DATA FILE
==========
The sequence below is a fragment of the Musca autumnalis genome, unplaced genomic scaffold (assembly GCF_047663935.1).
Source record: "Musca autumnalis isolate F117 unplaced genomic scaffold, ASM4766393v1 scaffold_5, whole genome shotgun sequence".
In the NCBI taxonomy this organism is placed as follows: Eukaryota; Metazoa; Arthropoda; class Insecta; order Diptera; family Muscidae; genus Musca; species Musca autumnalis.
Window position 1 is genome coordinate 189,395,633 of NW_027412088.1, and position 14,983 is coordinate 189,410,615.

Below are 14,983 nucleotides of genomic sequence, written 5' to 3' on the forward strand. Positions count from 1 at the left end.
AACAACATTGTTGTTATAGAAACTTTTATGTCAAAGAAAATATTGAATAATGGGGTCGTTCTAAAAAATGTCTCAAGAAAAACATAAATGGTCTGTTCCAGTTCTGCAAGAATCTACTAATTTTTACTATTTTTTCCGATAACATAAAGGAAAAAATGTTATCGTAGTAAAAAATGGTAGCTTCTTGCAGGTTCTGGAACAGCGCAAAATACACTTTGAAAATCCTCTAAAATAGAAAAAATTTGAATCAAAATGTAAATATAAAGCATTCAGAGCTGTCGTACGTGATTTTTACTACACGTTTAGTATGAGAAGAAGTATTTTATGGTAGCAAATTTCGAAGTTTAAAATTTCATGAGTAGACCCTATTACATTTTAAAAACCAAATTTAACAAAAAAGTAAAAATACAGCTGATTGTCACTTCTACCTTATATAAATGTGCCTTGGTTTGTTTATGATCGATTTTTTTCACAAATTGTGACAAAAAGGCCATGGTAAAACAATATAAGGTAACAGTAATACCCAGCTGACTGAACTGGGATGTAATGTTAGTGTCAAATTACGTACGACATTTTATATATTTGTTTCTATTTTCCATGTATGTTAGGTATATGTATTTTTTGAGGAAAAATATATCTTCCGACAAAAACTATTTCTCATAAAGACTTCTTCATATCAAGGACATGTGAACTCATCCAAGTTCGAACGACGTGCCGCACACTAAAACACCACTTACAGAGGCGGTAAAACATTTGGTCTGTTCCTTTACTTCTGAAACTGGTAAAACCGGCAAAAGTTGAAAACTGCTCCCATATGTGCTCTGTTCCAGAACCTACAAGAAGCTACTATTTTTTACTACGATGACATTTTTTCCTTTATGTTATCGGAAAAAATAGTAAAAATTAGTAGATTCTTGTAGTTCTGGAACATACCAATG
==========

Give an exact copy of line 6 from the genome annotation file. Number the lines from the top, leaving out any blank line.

AACAACATTGTTGTTATAGAAACTTTTATGTCAAAGAAAATATTGAATAATGGGGTCGTTCTAAAAAATGTCTCAAGAAAAACATAAATGGTCTGTTCCAGTTCTGCAAGAATCTACTAATTTTTACTATTTTTTCCGATAACATAAAGGAAAAAATGTTATCGTAGTAAAAAATGGTAGCTTCTTGCAGGTTCTGGAACAGCGCAAAATACACTTTGAAAATCCTCTAAAATAGAAAAAATTTGAATCAAAATGTAAATATAAAGCATTCAGAGCTGTCGTACGTGATTTTTACTACACGTTTAGTATGAGAAGAAGTATTTTATGGTAGCAAATTTCGAAGTTTAAAATTTCATGAGTAGACCCTATTACATTTTAAAAACCAAATTTAACAAAAAAGTAAAAATACAGCTGATTGTCACTTCTACCTTATATAAATGTGCCTTGGTTTGTTTATGATCGATTTTTTTCACAAATTGTGACAAAAAGGCCATGGTAAAACAATATAAGGTAACAGTAATACCCAGCTGACTGAACTGGGATGTAATGTTAGTGTCAAATTACGTACGACATTTTATATATTTGTTTCTATTTTCCATGTATGTTAGGTATATGTATTTTTTGAGGAAAAATATATCTTCCGACAAAAACTATTTCTCATAAAGACTTCTTCATATCAAGGACATGTGAACTCATCCAAGTTCGAACGACGTGCCGCACACTAAAACACCACTTACAGAGGCGGTAAAACATTTGGTCTGTTCCTTTACTTCTGAAACTGGTAAAACCGGCAAAAGTTGAAAACTGCTCCCATATGTGCTCTGTTCCAGAACCTACAAGAAGCTACTATTTTTTACTACGATGACATTTTTTCCTTTATGTTATCGGAAAAAATAGTAAAAATTAGTAGATTCTTGTAGTTCTGGAACATACCAATG